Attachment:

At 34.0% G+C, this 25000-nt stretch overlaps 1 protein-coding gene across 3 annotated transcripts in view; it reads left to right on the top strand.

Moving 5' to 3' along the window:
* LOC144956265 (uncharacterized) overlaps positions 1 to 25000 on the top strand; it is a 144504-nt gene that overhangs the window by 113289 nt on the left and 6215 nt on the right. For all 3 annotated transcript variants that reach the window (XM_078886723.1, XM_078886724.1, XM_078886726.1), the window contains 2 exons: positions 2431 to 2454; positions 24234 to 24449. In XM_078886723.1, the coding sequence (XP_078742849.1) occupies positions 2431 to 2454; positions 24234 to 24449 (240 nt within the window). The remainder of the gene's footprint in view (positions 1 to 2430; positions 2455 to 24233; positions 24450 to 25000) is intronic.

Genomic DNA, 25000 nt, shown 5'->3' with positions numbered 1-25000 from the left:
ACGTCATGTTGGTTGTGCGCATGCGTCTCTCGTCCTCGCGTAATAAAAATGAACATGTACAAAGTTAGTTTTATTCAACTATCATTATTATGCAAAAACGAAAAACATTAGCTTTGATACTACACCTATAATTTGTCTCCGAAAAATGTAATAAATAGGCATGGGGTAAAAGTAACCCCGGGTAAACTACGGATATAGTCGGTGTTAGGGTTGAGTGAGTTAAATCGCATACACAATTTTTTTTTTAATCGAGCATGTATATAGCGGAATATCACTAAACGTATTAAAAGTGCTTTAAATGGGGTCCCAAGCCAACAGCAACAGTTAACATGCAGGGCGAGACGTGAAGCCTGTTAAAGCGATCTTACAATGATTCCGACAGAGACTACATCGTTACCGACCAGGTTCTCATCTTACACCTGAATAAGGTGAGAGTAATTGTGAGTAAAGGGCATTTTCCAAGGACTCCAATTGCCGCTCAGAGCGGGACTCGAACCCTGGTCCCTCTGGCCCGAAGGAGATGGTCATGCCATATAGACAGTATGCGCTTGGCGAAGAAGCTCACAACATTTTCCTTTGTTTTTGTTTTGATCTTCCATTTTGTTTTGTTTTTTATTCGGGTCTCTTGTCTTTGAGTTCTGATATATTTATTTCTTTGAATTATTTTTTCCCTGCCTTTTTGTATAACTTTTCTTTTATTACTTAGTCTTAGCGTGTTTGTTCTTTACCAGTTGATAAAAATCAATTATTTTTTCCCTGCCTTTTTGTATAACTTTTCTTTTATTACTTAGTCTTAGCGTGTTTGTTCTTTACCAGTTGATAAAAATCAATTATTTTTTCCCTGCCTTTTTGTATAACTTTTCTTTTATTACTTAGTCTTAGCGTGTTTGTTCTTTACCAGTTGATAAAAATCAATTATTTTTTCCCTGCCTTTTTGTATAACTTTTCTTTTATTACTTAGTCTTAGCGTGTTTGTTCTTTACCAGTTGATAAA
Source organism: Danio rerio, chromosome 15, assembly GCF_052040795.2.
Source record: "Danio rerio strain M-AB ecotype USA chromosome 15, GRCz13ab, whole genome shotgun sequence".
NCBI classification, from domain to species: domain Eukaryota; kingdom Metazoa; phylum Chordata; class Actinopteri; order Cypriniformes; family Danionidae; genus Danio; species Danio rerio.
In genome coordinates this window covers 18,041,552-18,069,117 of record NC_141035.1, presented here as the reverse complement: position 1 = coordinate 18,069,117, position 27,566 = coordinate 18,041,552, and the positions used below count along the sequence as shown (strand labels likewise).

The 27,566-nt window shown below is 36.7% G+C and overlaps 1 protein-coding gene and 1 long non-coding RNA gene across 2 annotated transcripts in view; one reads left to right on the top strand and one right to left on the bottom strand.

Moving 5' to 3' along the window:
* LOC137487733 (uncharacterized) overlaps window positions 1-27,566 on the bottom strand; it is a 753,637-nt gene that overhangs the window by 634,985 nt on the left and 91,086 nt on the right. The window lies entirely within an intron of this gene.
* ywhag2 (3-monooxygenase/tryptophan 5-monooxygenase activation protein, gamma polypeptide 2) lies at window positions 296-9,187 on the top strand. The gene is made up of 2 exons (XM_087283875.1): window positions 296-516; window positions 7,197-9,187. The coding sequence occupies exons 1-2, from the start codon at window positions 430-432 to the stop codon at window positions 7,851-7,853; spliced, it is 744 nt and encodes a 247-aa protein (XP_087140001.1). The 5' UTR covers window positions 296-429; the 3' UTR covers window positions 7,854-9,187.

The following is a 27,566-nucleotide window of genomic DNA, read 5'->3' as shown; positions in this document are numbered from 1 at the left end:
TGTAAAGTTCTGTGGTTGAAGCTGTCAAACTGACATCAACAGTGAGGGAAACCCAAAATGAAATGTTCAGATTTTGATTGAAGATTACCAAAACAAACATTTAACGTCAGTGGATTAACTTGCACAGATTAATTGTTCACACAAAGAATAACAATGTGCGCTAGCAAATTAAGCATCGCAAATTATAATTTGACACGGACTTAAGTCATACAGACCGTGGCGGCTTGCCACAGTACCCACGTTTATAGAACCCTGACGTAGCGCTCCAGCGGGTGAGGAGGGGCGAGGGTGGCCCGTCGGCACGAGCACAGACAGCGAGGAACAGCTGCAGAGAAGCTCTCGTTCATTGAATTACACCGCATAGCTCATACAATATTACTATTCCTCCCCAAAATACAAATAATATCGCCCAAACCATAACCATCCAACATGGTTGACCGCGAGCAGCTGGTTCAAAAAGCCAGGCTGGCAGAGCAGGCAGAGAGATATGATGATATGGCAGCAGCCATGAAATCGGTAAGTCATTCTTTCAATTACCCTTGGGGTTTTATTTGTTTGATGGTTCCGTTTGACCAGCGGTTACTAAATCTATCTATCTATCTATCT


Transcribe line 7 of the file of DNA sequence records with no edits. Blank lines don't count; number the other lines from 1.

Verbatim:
Source record: "Danio rerio strain M-AB ecotype USA chromosome 15, GRCz13ab, whole genome shotgun sequence".